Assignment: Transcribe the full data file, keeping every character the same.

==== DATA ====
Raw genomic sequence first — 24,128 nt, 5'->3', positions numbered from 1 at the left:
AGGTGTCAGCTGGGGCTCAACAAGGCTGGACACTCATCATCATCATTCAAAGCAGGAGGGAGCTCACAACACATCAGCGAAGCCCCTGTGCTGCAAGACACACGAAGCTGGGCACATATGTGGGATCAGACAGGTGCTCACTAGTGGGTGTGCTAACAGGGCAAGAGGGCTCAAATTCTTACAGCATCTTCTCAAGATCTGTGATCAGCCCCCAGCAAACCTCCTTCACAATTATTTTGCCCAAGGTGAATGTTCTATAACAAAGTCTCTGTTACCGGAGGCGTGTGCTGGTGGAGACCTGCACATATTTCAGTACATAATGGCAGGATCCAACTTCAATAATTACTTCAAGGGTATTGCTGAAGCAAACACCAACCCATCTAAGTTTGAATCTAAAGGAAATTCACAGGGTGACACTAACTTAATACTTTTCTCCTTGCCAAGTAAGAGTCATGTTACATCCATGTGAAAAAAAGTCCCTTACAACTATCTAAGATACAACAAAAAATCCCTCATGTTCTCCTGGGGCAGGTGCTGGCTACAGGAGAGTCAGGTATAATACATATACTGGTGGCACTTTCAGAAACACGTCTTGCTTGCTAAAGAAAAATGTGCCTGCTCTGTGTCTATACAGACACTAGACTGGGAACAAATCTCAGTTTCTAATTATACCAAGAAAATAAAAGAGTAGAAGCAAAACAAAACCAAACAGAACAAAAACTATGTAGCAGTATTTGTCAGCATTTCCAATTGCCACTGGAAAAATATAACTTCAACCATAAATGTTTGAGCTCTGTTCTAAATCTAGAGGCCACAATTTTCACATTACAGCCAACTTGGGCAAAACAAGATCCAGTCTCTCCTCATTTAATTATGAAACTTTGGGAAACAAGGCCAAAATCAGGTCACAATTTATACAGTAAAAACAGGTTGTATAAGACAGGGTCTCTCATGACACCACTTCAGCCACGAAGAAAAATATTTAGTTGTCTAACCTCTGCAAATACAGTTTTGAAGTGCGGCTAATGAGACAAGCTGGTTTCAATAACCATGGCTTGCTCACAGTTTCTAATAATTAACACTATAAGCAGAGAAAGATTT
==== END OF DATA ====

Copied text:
Raw genomic sequence first — 24,128 nt, 5'->3', positions numbered from 1 at the left:
AGGTGTCAGCTGGGGCTCAACAAGGCTGGACACTCATCATCATCATTCAAAGCAGGAGGGAGCTCACAACACATCAGCGAAGCCCCTGTGCTGCAAGACACACGAAGCTGGGCACATATGTGGGATCAGACAGGTGCTCACTAGTGGGTGTGCTAACAGGGCAAGAGGGCTCAAATTCTTACAGCATCTTCTCAAGATCTGTGATCAGCCCCCAGCAAACCTCCTTCACAATTATTTTGCCCAAGGTGAATGTTCTATAACAAAGTCTCTGTTACCGGAGGCGTGTGCTGGTGGAGACCTGCACATATTTCAGTACATAATGGCAGGATCCAACTTCAATAATTACTTCAAGGGTATTGCTGAAGCAAACACCAACCCATCTAAGTTTGAATCTAAAGGAAATTCACAGGGTGACACTAACTTAATACTTTTCTCCTTGCCAAGTAAGAGTCATGTTACATCCATGTGAAAAAAAGTCCCTTACAACTATCTAAGATACAACAAAAAATCCCTCATGTTCTCCTGGGGCAGGTGCTGGCTACAGGAGAGTCAGGTATAATACATATACTGGTGGCACTTTCAGAAACACGTCTTGCTTGCTAAAGAAAAATGTGCCTGCTCTGTGTCTATACAGACACTAGACTGGGAACAAATCTCAGTTTCTAATTATACCAAGAAAATAAAAGAGTAGAAGCAAAACAAAACCAAACAGAACAAAAACTATGTAGCAGTATTTGTCAGCATTTCCAATTGCCACTGGAAAAATATAACTTCAACCATAAATGTTTGAGCTCTGTTCTAAATCTAGAGGCCACAATTTTCACATTACAGCCAACTTGGGCAAAACAAGATCCAGTCTCTCCTCATTTAATTATGAAACTTTGGGAAACAAGGCCAAAATCAGGTCACAATTTATACAGTAAAAACAGGTTGTATAAGACAGGGTCTCTCATGACACCACTTCAGCCACGAAGAAAAATATTTAGTTGTCTAACCTCTGCAAATACAGTTTTGAAGTGCGGCTAATGAGACAAGCTGGTTTCAATAACCATGGCTTGCTCACAGTTTCTAATAATTAACACTATAAGCAGAGAAAGATTT